Heteroradulum, typified by H. kmetii (Bres.) Spirin & Malysheva, was validated by Malysheva and Spirin (2017), who included seven species in this genus. Later, the new genus Grammatus H.S. Yuan & Decock was introduced, typified by G. labyrinthinus H.S. Yuan & Decock, and H. semis was transferred to Grammatus (Yuan et al. 2018). However, the phylogenetic analysis of Yuan et al. (2018) did not recover a monophyletic group for the remaining sampled species of Heteroradulum. Recently, Heteroradulum yunnanense C.L. Zhao (as ‘yunnanensis’) was newly described in Heteroradulum (Guan et al. 2020) but the phylogeny sampled only Heteroradulum as ingroup taxa and the analysis cannot properly determine whether H. yunnanense, which had a basal phylogenetic position, belongs to Heteroradulum or not. Therefore, questions remain about the delimitation of Heteroradulum from a phylogenetic perspective.

During field trips in Australia, three specimens bearing corticioid basidiomes and longitudinally septate basidia were collected. Based on these specimens, a new species of Heteroradulum was identified and is presented below along with a revised phylogeny of the genus and its relatives based on molecular data. This phylogenetic analysis leads to a revised circumscription of Heteroradulum.

Materials and methods

Morphological examination

The studied specimens are preserved at the Fungarium, Institute of Microbiology, Chinese Academy of Sciences (HMAS), Beijing, China and the National Herbarium of Victoria (MEL), Melbourne, Australia. The hymenial surfaces of basidiomes were observed and photographed with the aid of a stereomicroscope (LEICA M125). Special color terms follow Petersen (1996). Microscopic procedure followed Wang et al. (2020). A Nikon Eclipse 80i light microscope (Tokyo, Japan) was used at magnifications up to 1000×. Specimen sections were prepared with Cotton Blue (CB), Melzer’s reagent (IKI) and 5% potassium hydroxide (KOH) for observation. All measurements were taken from materials mounted in CB. Drawings were made with the aid of a drawing tube. When presenting the variation of basidiospore sizes, 5% of the measurements were excluded from each end of the range and are given in parentheses. The following abbreviations are used in the text: L = mean basidiospore length (arithmetic average of all measured basidiospores), W = mean basidiospore width (arithmetic average of all measured basidiospores), Q = variation in the L/W ratios between the specimens studied, and (a/b) = number of basidiospores (a) measured from given number (b) of specimens.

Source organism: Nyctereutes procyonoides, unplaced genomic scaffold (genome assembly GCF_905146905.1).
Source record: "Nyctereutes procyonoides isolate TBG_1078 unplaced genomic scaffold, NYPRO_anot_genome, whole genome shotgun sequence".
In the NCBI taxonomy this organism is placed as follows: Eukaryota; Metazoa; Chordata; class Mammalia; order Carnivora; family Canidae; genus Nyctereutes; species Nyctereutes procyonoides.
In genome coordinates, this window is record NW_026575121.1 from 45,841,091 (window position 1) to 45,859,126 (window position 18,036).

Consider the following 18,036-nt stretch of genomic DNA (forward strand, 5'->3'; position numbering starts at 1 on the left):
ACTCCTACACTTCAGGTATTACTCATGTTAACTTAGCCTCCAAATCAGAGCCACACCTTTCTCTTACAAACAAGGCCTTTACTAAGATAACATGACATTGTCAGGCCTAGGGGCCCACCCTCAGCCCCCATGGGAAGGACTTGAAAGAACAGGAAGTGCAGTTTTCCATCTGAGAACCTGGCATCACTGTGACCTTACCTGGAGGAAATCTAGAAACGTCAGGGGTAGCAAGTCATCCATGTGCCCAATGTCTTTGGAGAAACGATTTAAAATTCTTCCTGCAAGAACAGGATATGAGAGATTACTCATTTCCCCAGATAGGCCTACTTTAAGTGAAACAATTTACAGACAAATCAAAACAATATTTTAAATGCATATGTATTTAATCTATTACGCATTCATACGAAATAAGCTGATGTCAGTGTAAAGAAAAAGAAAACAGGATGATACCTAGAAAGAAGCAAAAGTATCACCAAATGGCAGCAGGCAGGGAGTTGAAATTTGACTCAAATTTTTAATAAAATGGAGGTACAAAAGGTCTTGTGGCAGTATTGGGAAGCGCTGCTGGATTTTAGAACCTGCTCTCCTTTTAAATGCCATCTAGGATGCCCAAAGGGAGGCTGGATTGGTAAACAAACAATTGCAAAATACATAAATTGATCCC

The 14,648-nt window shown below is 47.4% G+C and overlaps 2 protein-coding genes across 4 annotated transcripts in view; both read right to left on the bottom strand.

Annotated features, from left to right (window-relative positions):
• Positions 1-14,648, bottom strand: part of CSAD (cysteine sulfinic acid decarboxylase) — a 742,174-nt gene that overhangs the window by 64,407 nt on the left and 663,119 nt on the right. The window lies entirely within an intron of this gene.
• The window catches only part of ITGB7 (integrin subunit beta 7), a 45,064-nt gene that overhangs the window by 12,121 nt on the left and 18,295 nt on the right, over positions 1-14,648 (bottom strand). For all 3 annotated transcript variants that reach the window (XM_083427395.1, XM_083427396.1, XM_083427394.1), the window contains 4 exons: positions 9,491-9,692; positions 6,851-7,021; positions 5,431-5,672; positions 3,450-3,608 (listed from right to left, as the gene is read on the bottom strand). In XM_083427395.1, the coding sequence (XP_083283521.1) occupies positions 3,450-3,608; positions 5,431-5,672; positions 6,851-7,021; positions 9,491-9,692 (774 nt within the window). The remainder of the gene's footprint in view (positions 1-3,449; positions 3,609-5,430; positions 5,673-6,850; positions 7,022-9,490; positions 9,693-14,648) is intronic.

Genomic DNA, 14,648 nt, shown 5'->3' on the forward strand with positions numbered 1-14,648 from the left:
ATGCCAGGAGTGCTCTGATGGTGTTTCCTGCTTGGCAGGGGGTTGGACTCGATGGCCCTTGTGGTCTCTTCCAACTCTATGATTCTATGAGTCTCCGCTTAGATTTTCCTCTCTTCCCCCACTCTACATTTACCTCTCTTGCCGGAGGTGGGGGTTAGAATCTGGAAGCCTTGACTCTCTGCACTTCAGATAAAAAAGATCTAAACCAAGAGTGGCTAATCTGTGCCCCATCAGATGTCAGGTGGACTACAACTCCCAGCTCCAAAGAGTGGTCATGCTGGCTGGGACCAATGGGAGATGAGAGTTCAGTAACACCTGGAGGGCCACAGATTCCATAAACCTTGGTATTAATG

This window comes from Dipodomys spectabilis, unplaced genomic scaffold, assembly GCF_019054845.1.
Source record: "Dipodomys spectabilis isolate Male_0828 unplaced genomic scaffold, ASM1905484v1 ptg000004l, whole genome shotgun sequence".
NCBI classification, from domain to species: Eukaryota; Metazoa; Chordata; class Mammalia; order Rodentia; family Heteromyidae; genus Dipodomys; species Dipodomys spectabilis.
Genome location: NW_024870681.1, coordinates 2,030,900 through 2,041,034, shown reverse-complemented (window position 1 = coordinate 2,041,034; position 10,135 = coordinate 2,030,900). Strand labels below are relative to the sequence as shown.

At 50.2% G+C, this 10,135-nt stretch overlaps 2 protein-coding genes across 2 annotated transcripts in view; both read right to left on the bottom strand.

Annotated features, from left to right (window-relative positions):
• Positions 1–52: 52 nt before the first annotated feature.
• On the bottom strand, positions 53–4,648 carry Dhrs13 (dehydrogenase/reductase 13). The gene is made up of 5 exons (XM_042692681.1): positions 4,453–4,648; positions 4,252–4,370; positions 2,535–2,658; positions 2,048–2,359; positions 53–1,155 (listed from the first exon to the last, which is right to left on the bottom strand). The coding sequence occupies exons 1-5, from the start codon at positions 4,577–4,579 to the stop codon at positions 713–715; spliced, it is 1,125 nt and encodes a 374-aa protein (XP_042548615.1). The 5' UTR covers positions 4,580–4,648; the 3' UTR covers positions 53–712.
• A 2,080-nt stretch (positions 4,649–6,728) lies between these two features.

Molecular sequencing

Crude DNA was extracted from basidiomes of dry specimens using FH Plant DNA Kit (Beijing Demeter Biotech Co., Ltd., Beijing, China), and then directly used as template for subsequent PCR amplifications. The primer pairs ITS5/ITS4 (White et al. 1990) and LR0R/LR7 (Vilgalys and Hester 1990) were selected for amplifying the ITS and nLSU regions, respectively. The PCR procedures are as follows: for the ITS region, initial denaturation at 95 °C for 3 min, followed by 34 cycles at 94 °C for 40 s, 57.2 °C for 45 s and 72 °C for 1 min, and a final extension at 72 °C for 10 min, while for the nLSU region, initial denaturation at 94 °C for 1min, followed by 34 cycles at 94 °C for 30 s, 47.2 °C for 1 min and 72 °C for 1.5 min, and a final extension at 72 °C for 10 min. The PCR products were sequenced with the same primers as those used in amplifications at the Beijing Genomics Institute, Beijing, China. The newly generated sequences were deposited in GenBank (https://www.ncbi.nlm.nih.gov/genbank/; Table 1).

Table 1.

Information on species and specimens used in the phylogenetic analysis. The newly generated sequences are in boldface. Type specimens are indicated with an asterisk (*).

Species Voucher number GenBank accession number
ITS nLSU
Amphistereum leveilleanum FP-106715 KX262119 KX262168
A. schrenkii HHB8476 KX262130 KX262178
Aporpium hexagonoides ML297 AB871754 AB871735
Auricularia mesenterica FO25132 AF291271 AF291292
A. mesenterica TUFC12805 AB915192 AB915191
A. polytricha TUFC12920 AB871752 AB871733
Basidiodendron eyrei TUFC14484 AB871753 AB871734
Eichleriella bactriana TAAM55071* KX262121 KX262170
E. leucophaea LE303261 KX262111 KX262161
Elmerina caryae WD2207 AB871751 AB871730
E. foliacea Yuan 5691 JQ764666 JQ764644
E. hispida WD548 AB871768 AB871749
E701 AB871767 AB871748
Exidia glandulosa TUFC34008 AB871761 AB871742
E. glandulosa MW355 AF291273 AF291319
E. pithya MW313 AF291275 AF291321
Exidiopsis calcea MW331 AF291280 AF291326
E. effusa OM19136 KX262145 KX262193
E. grisea E. grisea RoKi162 AF291281 AF291328
TUFC100049 AB871765 AB871746
Exidia sp. TUFC34333 AB871764 AB871745
FO46291 AF291282 AF291329
Heteroradulum adnatum LR23453* KX262116 KX262165